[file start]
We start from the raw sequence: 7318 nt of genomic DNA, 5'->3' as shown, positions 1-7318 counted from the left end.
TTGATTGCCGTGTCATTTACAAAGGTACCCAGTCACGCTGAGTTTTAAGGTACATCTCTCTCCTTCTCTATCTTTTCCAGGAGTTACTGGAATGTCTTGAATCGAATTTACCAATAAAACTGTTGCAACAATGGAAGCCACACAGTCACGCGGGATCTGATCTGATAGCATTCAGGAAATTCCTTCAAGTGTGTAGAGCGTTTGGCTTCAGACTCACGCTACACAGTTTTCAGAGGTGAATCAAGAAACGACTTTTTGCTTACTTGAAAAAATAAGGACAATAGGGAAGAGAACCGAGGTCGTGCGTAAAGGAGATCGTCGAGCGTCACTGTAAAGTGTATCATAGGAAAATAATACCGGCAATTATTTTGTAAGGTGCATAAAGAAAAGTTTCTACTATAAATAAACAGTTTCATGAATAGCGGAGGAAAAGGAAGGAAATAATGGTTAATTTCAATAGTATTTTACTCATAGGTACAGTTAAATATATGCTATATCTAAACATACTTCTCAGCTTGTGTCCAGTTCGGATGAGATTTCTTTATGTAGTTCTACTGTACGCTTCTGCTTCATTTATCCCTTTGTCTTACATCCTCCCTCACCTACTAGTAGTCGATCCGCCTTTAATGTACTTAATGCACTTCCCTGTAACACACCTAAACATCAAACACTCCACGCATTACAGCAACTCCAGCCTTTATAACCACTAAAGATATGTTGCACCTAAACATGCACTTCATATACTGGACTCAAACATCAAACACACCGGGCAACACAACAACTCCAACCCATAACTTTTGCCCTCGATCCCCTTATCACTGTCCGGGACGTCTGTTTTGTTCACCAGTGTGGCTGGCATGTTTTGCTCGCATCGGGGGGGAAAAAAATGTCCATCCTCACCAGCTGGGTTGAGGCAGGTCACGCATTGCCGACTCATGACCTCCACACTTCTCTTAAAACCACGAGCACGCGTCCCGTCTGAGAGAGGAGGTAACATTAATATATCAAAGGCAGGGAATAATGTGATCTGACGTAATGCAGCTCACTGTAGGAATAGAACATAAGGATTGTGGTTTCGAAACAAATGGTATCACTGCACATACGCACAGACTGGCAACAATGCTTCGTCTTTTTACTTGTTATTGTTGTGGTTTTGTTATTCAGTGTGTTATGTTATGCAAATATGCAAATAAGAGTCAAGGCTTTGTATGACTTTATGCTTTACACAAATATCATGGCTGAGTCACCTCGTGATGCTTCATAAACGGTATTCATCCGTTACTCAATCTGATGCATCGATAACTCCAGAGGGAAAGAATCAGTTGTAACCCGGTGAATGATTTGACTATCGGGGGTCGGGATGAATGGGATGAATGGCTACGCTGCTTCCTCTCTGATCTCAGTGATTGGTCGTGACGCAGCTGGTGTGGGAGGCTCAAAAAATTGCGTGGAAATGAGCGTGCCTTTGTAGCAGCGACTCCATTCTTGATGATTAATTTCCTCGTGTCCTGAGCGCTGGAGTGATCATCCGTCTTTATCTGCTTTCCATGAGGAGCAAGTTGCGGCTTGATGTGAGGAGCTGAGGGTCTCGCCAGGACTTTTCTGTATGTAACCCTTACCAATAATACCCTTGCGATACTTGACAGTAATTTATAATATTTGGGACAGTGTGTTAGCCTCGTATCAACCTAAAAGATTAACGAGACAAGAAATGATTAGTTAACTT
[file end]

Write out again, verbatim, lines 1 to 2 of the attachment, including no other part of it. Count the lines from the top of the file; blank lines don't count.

We start from the raw sequence: 7318 nt of genomic DNA, 5'->3' as shown, positions 1-7318 counted from the left end.
TTGATTGCCGTGTCATTTACAAAGGTACCCAGTCACGCTGAGTTTTAAGGTACATCTCTCTCCTTCTCTATCTTTTCCAGGAGTTACTGGAATGTCTTGAATCGAATTTACCAATAAAACTGTTGCAACAATGGAAGCCACACAGTCACGCGGGATCTGATCTGATAGCATTCAGGAAATTCCTTCAAGTGTGTAGAGCGTTTGGCTTCAGACTCACGCTACACAGTTTTCAGAGGTGAATCAAGAAACGACTTTTTGCTTACTTGAAAAAATAAGGACAATAGGGAAGAGAACCGAGGTCGTGCGTAAAGGAGATCGTCGAGCGTCACTGTAAAGTGTATCATAGGAAAATAATACCGGCAATTATTTTGTAAGGTGCATAAAGAAAAGTTTCTACTATAAATAAACAGTTTCATGAATAGCGGAGGAAAAGGAAGGAAATAATGGTTAATTTCAATAGTATTTTACTCATAGGTACAGTTAAATATATGCTATATCTAAACATACTTCTCAGCTTGTGTCCAGTTCGGATGAGATTTCTTTATGTAGTTCTACTGTACGCTTCTGCTTCATTTATCCCTTTGTCTTACATCCTCCCTCACCTACTAGTAGTCGATCCGCCTTTAATGTACTTAATGCACTTCCCTGTAACACACCTAAACATCAAACACTCCACGCATTACAGCAACTCCAGCCTTTATAACCACTAAAGATATGTTGCACCTAAACATGCACTTCATATACTGGACTCAAACATCAAACACACCGGGCAACACAACAACTCCAACCCATAACTTTTGCCCTCGATCCCCTTATCACTGTCCGGGACGTCTGTTTTGTTCACCAGTGTGGCTGGCATGTTTTGCTCGCATCGGGGGGGAAAAAAATGTCCATCCTCACCAGCTGGGTTGAGGCAGGTCACGCATTGCCGACTCATGACCTCCACACTTCTCTTAAAACCACGAGCACGCGTCCCGTCTGAGAGAGGAGGTAACATTAATATATCAAAGGCAGGGAATAATGTGATCTGACGTAATGCAGCTCACTGTAGGAATAGAACATAAGGATTGTGGTTTCGAAACAAATGGTATCACTGCACATACGCACAGACTGGCAACAATGCTTCGTCTTTTTACTTGTTATTGTTGTGGTTTTGTTATTCAGTGTGTTATGTTATGCAAATATGCAAATAAGAGTCAAGGCTTTGTATGACTTTATGCTTTACACAAATATCATGGCTGAGTCACCTCGTGATGCTTCATAAACGGTATTCATCCGTTACTCAATCTGATGCATCGATAACTCCAGAGGGAAAGAATCAGTTGTAACCCGGTGAATGATTTGACTATCGGGGGTCGGGATGAATGGGATGAATGGCTACGCTGCTTCCTCTCTGATCTCAGTGATTGGTCGTGACGCAGCTGGTGTGGGAGGCTCAAAAAATTGCGTGGAAATGAGCGTGCCTTTGTAGCAGCGACTCCATTCTTGATGATTAATTTCCTCGTGTCCTGAGCGCTGGAGTGATCATCCGTCTTTATCTGCTTTCCATGAGGAGCAAGTTGCGGCTTGATGTGAGGAGCTGAGGGTCTCGCCAGGACTTTTCTGTATGTAACCCTTACCAATAATACCCTTGCGATACTTGACAGTAATTTATAATATTTGGGACAGTGTGTTAGCCTCGTATCAACCTAAAAGATTAACGAGACAAGAAATGATTAGTTAACTT